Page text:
Compassionate Friends offer guidance and understanding

Jim Grant/Nevada AppealGeorgette Riley describes the loss of her brother at the Compassionate Friends meeting last week.

Jim Grant/Nevada AppealGeorgette Riley describes the loss of her brother at the Compassionate Friends meeting last week.

Andra Woolman doesn't feel so alone when she attends a Compassionate Friends meeting. While not a day passes when she doesn't live with the loss of her son Jeremy, 13, in 2006, Woolman, of Silver Springs, mostly keeps her grief to herself.

During those monthly meetings where membership is never sought, but soon becomes invaluable, Woolman, and those like her, can talk about the children, grandchildren or siblings they've lost.

No matter how much time has passed no one dares look at them and wonder when they'll get over it.

"I don't know what I would have done without Compassionate Friends," said Woolman. "It really helps to be able to talk about it."

The Compassionate Friends began in 1969 in Coventry, England, following the deaths of two young boys there. When happenstance brought together those two grieving families, a hospital chaplain asked them to reach out to other newly bereaved parents.

There are now Compassionate Friends chapters in every state in the United States - almost 600 in total - hundreds of chapters in Canada, Great Britain and other countries throughout the world, according to

Chapters are open to all bereaved siblings and other family members who are grieving the death of a child of any age, from any cause.

The same year that Compassionate Friends began, Sonja Strom of Minden suffered an inexplicable loss. Her 8-year-old son Scott died in his sleep from an infection that stopped him from breathing.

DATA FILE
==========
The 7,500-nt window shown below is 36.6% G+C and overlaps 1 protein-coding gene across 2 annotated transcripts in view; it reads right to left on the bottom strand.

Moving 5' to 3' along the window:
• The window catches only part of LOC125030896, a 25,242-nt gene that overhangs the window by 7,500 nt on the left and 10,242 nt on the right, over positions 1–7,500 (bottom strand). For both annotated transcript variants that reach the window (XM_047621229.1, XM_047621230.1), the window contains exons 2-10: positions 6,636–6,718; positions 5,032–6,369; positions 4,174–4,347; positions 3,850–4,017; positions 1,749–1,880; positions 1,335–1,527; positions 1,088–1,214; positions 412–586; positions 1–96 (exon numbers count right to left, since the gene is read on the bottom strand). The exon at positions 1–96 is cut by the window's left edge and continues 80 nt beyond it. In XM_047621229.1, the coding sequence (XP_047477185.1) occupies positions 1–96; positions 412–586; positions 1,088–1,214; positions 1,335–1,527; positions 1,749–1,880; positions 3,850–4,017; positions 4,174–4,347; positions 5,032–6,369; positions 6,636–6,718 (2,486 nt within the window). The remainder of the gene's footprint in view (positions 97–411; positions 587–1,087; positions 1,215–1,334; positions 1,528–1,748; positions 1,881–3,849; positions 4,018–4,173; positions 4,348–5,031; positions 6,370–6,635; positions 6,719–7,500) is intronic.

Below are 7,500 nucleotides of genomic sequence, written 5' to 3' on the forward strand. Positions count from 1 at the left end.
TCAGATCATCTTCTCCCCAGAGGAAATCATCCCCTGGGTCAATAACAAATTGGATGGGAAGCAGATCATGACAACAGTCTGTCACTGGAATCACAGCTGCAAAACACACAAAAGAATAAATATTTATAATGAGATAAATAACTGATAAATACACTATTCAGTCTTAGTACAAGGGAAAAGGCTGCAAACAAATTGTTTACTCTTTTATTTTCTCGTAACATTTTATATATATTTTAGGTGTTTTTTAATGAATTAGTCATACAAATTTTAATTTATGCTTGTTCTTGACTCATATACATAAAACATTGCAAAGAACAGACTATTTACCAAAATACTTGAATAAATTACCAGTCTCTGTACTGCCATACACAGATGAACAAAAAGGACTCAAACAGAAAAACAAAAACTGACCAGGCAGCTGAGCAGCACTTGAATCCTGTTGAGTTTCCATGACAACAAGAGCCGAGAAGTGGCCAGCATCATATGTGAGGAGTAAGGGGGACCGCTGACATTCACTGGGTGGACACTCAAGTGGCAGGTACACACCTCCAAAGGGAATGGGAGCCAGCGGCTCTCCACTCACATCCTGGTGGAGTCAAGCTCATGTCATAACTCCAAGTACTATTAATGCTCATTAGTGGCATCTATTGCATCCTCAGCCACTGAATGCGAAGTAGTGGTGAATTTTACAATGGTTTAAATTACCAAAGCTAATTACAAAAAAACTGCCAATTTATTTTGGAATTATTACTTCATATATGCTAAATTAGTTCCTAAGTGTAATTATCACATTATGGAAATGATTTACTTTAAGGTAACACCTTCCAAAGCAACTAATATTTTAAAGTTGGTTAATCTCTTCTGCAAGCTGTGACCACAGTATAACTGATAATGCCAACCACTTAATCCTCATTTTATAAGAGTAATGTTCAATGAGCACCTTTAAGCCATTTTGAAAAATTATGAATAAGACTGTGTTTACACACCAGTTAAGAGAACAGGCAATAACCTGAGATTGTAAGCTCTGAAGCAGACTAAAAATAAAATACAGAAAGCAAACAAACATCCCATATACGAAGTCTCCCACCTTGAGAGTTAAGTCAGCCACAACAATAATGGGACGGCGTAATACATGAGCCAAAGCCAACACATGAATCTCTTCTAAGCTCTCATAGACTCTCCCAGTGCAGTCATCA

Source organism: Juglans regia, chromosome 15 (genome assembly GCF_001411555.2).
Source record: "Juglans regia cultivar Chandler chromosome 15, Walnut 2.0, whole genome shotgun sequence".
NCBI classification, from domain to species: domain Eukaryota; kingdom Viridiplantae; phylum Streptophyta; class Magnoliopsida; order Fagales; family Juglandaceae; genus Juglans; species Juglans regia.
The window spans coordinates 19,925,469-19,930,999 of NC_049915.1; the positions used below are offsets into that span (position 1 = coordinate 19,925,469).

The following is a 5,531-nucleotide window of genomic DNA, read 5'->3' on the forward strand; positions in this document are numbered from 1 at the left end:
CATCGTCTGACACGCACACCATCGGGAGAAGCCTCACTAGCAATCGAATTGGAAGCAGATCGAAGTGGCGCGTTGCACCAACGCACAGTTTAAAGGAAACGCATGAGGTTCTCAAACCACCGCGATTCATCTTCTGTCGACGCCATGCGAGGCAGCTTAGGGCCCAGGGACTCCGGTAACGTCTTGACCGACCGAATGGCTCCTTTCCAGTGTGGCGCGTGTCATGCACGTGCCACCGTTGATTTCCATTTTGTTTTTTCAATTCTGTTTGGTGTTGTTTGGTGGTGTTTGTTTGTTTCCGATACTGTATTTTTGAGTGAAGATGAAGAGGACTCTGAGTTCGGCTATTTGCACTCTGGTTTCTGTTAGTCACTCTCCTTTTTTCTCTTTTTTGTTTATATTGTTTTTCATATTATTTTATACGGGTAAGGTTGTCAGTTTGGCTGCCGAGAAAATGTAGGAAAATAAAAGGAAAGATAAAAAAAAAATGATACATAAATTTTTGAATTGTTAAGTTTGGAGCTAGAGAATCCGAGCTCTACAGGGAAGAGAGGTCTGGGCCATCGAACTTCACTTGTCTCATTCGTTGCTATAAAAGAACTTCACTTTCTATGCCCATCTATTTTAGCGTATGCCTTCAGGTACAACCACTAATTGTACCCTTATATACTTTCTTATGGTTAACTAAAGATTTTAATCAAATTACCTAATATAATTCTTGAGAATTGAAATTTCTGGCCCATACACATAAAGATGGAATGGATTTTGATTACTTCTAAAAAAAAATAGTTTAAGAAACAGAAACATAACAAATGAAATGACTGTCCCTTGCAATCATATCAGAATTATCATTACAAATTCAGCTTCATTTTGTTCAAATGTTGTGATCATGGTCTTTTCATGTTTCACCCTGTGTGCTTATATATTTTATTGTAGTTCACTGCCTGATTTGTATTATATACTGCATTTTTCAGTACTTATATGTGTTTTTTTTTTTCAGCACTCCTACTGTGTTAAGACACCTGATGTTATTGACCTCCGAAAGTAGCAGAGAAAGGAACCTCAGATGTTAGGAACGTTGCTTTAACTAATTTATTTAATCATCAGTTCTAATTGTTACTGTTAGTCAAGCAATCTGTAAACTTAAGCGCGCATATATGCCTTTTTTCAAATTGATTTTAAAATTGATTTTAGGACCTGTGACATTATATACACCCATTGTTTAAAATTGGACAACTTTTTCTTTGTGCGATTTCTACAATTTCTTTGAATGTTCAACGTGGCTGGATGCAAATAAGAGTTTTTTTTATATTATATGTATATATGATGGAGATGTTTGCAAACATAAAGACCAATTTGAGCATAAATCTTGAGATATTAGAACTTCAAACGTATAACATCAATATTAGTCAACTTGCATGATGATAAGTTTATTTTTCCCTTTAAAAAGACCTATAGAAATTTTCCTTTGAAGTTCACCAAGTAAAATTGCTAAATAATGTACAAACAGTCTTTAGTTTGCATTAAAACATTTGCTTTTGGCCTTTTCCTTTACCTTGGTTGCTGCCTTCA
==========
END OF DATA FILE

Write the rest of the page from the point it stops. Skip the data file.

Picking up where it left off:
Strom said she didn't spend enough time grieving for Scott. Then in 2000, Strom lost her surviving child, daughter Julie, 35, to a brain tumor.

When Strom moved to the area in 2000, the first thing she did was look up the Compassionate Friends chapter here.

"There's a total understanding and compassion and its an opportunity to pour your heart out to people who truly understand and know the right things to say. They just become family," she said. "When I lost Julie that was the last bit of family that I had, so they were especially valuable to me because I had no one."

Strom said part of the program is to help newly bereaved understand their grief.

"We hate to see new people come in, but I know there's nothing worse than the feeling of being alone with your grief," she said.

Delores Sherman, leader of Compassionate Friends Northern Nevada Chapter, said while everyone grieves differently, the stage you are at in your grief will be of no surprise to anyone at the meetings.

"We're all on equal ground. We've all had children who have died, and it makes you know that you're not insane, because there are others who feel the same way you do," said Sherman, who will mark the 26th anniversary of her 18-year-old Tommy's death in a car accident next month. "What happens is your friends or your coworkers have all these cliches to say, that they're in a better place, they're not suffering anymore. When you go to a meeting you can talk with other people and they understand that you wish your children were with you and not where they are."

The meetings are on the last Tuesday of each month at the Cancer Resource Center on the Carson Tahoe Regional Medical Center campus in North Carson City.

What is shared in the meetings is confidential. Compassionate Friends espouses no specific religious or philosophical ideology. And while everyone is given an opportunity to be heard, no one is compelled to speak.

"It's so easy. You don't have to talk, you can just sit there and listen," said Sherman.

For more information on the Compassionate Friends Northern Nevada Chapter contact leader Delores Sherman at 849-1979. For more information on the program visit or To receive newsletter contact Georgette Riley at .


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